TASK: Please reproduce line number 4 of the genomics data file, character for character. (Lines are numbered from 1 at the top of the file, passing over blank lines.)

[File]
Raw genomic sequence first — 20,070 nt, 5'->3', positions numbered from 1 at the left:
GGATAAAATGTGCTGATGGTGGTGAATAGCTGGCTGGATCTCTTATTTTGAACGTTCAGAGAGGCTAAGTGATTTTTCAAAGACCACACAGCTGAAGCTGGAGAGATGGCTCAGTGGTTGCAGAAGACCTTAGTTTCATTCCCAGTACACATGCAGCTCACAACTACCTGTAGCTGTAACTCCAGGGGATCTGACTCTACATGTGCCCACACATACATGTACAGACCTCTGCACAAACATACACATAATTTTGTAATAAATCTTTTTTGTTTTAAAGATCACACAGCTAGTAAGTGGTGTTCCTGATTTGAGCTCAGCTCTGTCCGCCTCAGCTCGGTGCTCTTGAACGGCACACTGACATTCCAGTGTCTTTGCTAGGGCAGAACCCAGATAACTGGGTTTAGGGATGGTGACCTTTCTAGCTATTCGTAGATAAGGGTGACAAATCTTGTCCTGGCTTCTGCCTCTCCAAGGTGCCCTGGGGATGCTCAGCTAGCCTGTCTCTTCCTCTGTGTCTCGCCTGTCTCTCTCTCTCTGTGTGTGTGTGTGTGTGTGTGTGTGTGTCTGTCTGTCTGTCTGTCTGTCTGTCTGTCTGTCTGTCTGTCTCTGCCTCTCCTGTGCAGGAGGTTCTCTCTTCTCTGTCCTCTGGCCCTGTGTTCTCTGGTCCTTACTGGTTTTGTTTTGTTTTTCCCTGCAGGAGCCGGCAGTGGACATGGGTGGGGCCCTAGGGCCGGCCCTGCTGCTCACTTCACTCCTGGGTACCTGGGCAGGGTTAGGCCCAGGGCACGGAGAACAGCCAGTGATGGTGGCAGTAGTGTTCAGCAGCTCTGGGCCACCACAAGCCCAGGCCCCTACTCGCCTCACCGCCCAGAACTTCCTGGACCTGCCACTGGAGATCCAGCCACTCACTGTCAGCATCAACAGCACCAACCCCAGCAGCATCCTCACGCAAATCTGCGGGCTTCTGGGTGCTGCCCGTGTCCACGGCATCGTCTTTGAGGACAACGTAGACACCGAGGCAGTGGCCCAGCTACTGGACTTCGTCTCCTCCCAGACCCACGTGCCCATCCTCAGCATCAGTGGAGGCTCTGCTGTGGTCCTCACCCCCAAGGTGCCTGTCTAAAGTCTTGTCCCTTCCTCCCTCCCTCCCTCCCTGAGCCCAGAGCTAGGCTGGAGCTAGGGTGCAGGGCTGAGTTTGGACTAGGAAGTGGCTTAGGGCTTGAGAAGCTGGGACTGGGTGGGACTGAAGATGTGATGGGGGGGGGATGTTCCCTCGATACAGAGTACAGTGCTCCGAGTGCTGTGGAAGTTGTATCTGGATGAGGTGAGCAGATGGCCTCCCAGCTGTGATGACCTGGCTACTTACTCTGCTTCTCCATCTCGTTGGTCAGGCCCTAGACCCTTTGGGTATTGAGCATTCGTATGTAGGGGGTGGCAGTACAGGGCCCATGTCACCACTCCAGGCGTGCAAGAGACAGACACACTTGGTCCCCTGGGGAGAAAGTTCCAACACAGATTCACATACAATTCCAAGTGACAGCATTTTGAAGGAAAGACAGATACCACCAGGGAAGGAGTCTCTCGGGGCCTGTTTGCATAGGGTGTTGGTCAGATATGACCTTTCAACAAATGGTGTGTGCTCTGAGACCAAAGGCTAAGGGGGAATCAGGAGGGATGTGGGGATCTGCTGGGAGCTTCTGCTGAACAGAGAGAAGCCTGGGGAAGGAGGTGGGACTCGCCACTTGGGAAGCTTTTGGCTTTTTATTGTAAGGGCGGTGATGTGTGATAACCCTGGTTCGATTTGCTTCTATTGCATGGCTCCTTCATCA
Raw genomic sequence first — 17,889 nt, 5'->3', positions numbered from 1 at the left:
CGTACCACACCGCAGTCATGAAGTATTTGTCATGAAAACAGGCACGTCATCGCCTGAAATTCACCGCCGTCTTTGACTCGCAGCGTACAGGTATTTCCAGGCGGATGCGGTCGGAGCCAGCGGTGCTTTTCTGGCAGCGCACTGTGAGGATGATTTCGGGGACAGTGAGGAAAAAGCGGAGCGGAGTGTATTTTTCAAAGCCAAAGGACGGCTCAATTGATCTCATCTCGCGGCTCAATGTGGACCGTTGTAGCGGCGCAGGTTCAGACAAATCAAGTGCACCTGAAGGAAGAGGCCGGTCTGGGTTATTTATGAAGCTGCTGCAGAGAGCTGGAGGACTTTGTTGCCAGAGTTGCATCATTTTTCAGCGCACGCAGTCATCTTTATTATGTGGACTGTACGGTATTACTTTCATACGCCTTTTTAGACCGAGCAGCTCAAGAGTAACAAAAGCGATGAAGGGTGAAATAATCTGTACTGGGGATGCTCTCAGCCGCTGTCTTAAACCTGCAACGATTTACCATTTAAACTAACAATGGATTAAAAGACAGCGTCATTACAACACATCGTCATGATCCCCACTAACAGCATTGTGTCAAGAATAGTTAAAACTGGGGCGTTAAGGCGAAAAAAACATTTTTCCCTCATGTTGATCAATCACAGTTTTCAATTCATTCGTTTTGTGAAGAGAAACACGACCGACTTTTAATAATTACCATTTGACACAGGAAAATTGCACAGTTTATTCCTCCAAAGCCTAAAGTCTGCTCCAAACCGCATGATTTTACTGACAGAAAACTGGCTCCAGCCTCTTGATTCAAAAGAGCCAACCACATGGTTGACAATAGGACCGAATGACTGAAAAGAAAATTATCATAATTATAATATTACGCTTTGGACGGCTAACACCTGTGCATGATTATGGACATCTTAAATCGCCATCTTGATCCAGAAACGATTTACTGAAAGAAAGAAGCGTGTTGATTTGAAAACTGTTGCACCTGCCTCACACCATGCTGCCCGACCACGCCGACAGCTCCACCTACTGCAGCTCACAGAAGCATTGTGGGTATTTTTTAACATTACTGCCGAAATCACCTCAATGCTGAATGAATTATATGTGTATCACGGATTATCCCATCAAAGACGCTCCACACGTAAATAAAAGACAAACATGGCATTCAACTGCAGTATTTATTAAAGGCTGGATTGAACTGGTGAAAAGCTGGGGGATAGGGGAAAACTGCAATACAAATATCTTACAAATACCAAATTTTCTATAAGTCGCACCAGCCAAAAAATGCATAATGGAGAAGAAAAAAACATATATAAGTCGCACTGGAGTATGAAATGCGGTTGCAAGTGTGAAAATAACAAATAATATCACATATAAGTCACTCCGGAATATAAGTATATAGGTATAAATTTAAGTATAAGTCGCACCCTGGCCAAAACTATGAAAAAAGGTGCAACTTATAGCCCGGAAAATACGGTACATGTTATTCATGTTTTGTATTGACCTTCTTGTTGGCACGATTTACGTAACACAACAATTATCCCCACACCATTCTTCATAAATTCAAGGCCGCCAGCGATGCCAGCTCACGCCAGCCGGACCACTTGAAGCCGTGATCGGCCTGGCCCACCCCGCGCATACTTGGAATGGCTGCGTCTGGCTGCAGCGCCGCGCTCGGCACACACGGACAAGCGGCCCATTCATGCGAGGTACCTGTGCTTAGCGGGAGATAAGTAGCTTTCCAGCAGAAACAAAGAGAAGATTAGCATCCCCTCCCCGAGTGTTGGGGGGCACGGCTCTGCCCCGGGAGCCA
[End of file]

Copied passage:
CGTACCACACCGCAGTCATGAAGTATTTGTCATGAAAACAGGCACGTCATCGCCTGAAATTCACCGCCGTCTTTGACTCGCAGCGTACAGGTATTTCCAGGCGGATGCGGTCGGAGCCAGCGGTGCTTTTCTGGCAGCGCACTGTGAGGATGATTTCGGGGACAGTGAGGAAAAAGCGGAGCGGAGTGTATTTTTCAAAGCCAAAGGACGGCTCAATTGATCTCATCTCGCGGCTCAATGTGGACCGTTGTAGCGGCGCAGGTTCAGACAAATCAAGTGCACCTGAAGGAAGAGGCCGGTCTGGGTTATTTATGAAGCTGCTGCAGAGAGCTGGAGGACTTTGTTGCCAGAGTTGCATCATTTTTCAGCGCACGCAGTCATCTTTATTATGTGGACTGTACGGTATTACTTTCATACGCCTTTTTAGACCGAGCAGCTCAAGAGTAACAAAAGCGATGAAGGGTGAAATAATCTGTACTGGGGATGCTCTCAGCCGCTGTCTTAAACCTGCAACGATTTACCATTTAAACTAACAATGGATTAAAAGACAGCGTCATTACAACACATCGTCATGATCCCCACTAACAGCATTGTGTCAAGAATAGTTAAAACTGGGGCGTTAAGGCGAAAAAAACATTTTTCCCTCATGTTGATCAATCACAGTTTTCAATTCATTCGTTTTGTGAAGAGAAACACGACCGACTTTTAATAATTACCATTTGACACAGGAAAATTGCACAGTTTATTCCTCCAAAGCCTAAAGTCTGCTCCAAACCGCATGATTTTACTGACAGAAAACTGGCTCCAGCCTCTTGATTCAAAAGAGCCAACCACATGGTTGACAATAGGACCGAATGACTGAAAAGAAAATTATCATAATTATAATATTACGCTTTGGACGGCTAACACCTGTGCATGATTATGGACATCTTAAATCGCCATCTTGATCCAGAAACGATTTACTGAAAGAAAGAAGCGTGTTGATTTGAAAACTGTTGCACCTGCCTCACACCATGCTGCCCGACCACGCCGACAGCTCCACCTACTGCAGCTCACAGAAGCATTGTGGGTATTTTTTAACATTACTGCCGAAATCACCTCAATGCTGAATGAATTATATGTGTATCACGGATTATCCCATCAAAGACGCTCCACACGTAAATAAAAGACAAACATGGCATTCAACTGCAGTATTTATTAAAGGCTGGATTGAACTGGTGAAAAGCTGGGGGATAGGGGAAAACTGCAATACAAATATCTTACAAATACCAAATTTTCTATAAGTCGCACCAGCCAAAAAATGCATAATGGAGAAGAAAAAAACATATATAAGTCGCACTGGAGTATGAAATGCGGTTGCAAGTGTGAAAATAACAAATAATATCACATATAAGTCACTCCGGAATATAAGTATATAGGTATAAATTTAAGTATAAGTCGCACCCTGGCCAAAACTATGAAAAAAGGTGCAACTTATAGCCCGGAAAATACGGTACATGTTATTCATGTTTTGTATTGACCTTCTTGTTGGCACGATTTACGTAACACAACAATTATCCCCACACCATTCTTCATAAATTCAAGGCCGCCAGCGATGCCAGCTCACGCCAGCCGGACCACTTGAAGCCGTGATCGGCCTGGCCCACCCCGCGCATACTTGGAATGGCTGCGTCTGGCTGCAGCGCCGCGCTCGGCACACACGGACAAGCGGCCCATTCATGCGAGGTACCTGTGCTTAGCGGGAGATAAGTAGCTTTCCAGCAGAAACAAAGAGAAGATTAGCATCCCCTCCCCGAGTGTTGGGGGGCACGGCTCTGCCCCGGGAGCCA